Urbanization and Advantages of Large Cities: Three Essays on Urban Development in China

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This dissertation, consisting of three essays on the urban development in China, provides empirical evidence for three related but different topics: urban growth pattern, agglomeration effects in production (production-side benefits of cities), and agglomeration effects in consumption (consumption-side benefits of cities).

The first essay examines the growth pattern of Chinese cities at prefectural level or above by applying a non-parametric analysis. The kernel regression reveals the coexistence of a divergent growth pattern for large cities and a convergent growth pattern for small cities. The analysis comparing two different kinds of population data shows that excluding migrant workers in the count of urban population would underestimate the size and growth of large cities, which implies that rural-urban migrants move to large cities disproportionately. The results suggest that policies trying to control the growth of large cities have been ineffective in the past two decades. 

Using plant-level data in China, the second essay finds that the mechanisms of agglomeration economies vary with industry groups, and there is strong evidence supporting that regional industrial dominance would limit localization economies and diminish the productivity of firms. However, the negative effects of regional industrial dominance seem to be mitigated by a large and diverse urban environment. The conclusion points to the productivity-enhancing effect of agglomeration, and a competitive industrial structure is crucial for the success of the on-going industrial transformation and upgrading in China.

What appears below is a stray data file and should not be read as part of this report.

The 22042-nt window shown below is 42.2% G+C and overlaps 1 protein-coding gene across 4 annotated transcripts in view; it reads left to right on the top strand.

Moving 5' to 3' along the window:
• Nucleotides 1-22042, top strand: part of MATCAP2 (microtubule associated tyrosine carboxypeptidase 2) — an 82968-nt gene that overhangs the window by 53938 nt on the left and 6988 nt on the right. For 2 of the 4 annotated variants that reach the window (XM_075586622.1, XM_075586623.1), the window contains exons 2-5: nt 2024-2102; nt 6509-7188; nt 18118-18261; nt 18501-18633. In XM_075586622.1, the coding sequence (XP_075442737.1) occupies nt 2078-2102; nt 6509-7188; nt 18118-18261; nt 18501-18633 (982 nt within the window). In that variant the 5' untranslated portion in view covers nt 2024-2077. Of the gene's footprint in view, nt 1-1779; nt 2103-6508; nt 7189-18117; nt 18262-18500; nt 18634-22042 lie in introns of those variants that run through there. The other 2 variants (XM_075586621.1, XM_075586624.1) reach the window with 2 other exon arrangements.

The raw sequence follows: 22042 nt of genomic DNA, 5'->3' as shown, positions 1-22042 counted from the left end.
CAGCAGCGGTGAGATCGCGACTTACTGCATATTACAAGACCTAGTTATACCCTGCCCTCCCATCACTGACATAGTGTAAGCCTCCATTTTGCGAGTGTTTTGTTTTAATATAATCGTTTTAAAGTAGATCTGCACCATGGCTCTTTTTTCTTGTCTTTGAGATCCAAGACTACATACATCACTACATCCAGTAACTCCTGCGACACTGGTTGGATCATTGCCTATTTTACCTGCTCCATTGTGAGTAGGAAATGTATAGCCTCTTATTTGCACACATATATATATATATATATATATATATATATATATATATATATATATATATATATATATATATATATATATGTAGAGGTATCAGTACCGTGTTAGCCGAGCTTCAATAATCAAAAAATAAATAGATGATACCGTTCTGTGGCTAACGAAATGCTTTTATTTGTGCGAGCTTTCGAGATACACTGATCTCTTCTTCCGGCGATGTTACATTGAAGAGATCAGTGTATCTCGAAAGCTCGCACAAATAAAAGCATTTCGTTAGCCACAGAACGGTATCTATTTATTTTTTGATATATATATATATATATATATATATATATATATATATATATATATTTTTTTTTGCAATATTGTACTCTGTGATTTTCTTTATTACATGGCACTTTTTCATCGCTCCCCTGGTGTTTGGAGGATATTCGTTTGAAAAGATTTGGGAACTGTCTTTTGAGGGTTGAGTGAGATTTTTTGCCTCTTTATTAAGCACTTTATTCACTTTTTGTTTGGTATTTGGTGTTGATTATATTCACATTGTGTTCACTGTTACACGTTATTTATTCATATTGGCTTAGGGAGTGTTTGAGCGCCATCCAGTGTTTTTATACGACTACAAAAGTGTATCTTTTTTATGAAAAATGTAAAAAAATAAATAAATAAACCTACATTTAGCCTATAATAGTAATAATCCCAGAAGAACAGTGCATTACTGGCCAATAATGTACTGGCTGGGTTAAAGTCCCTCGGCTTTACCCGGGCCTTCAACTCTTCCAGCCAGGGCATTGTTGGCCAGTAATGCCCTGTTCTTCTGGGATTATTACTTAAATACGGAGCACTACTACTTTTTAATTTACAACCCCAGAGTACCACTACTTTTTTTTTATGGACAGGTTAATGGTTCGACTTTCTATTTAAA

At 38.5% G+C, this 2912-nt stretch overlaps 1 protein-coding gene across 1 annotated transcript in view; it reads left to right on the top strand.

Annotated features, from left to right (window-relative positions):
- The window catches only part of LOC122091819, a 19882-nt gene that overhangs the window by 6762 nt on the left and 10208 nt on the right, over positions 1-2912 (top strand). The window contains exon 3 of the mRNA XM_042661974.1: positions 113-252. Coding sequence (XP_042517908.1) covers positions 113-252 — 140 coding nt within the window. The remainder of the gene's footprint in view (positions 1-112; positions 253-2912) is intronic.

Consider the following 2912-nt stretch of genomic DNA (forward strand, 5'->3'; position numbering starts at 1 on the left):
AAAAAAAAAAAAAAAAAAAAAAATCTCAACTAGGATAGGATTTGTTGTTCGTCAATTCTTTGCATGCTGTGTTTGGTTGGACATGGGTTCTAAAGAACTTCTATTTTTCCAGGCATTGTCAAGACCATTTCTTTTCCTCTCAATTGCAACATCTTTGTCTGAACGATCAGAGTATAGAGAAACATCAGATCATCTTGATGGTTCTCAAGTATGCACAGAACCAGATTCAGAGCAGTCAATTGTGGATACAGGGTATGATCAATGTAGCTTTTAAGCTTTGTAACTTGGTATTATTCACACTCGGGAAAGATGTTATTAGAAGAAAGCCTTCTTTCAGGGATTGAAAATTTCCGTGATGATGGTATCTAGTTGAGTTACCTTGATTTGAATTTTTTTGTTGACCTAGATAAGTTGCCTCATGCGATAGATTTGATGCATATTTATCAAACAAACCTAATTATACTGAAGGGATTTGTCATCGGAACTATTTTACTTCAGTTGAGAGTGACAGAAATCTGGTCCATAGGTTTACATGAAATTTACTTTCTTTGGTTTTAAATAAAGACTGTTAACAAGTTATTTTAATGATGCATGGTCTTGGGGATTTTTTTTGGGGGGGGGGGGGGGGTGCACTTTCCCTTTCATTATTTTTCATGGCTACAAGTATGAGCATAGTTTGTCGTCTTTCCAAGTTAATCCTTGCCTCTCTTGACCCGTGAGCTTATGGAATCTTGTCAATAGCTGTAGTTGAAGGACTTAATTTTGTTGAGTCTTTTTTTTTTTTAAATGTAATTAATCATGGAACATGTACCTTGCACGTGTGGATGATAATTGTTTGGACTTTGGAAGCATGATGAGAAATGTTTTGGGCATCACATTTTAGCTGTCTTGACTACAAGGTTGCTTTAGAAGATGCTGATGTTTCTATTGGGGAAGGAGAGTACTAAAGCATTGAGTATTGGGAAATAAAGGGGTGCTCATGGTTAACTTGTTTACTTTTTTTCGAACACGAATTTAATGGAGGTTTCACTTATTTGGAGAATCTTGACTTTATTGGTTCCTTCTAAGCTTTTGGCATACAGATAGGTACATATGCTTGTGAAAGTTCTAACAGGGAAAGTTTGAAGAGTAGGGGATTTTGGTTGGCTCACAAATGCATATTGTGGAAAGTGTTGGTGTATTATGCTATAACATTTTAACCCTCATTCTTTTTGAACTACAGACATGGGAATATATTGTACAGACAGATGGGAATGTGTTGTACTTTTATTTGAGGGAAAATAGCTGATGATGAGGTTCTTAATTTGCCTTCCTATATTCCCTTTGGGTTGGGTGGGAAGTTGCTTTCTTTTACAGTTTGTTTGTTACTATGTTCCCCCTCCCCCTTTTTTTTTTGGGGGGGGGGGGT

Using survey data from China, the third essay reveals a positive relationship between city size and various categories of household consumption expenditures in China. By addressing several potential econometric issues, the analysis finds strong evidence of the agglomeration effect in consumption, which points to the important role that large cities play in enhancing household consumption. 

Taken together, this dissertation concludes that large cities in China have been dominant during the rapid urbanization and tend to keep growing disproportionately. Large cities in China are more productive and provide higher consumption amenities than small cities. Therefore, a market-driven urbanization process would be more efficient and effective for enhancing both productivity and consumption in China.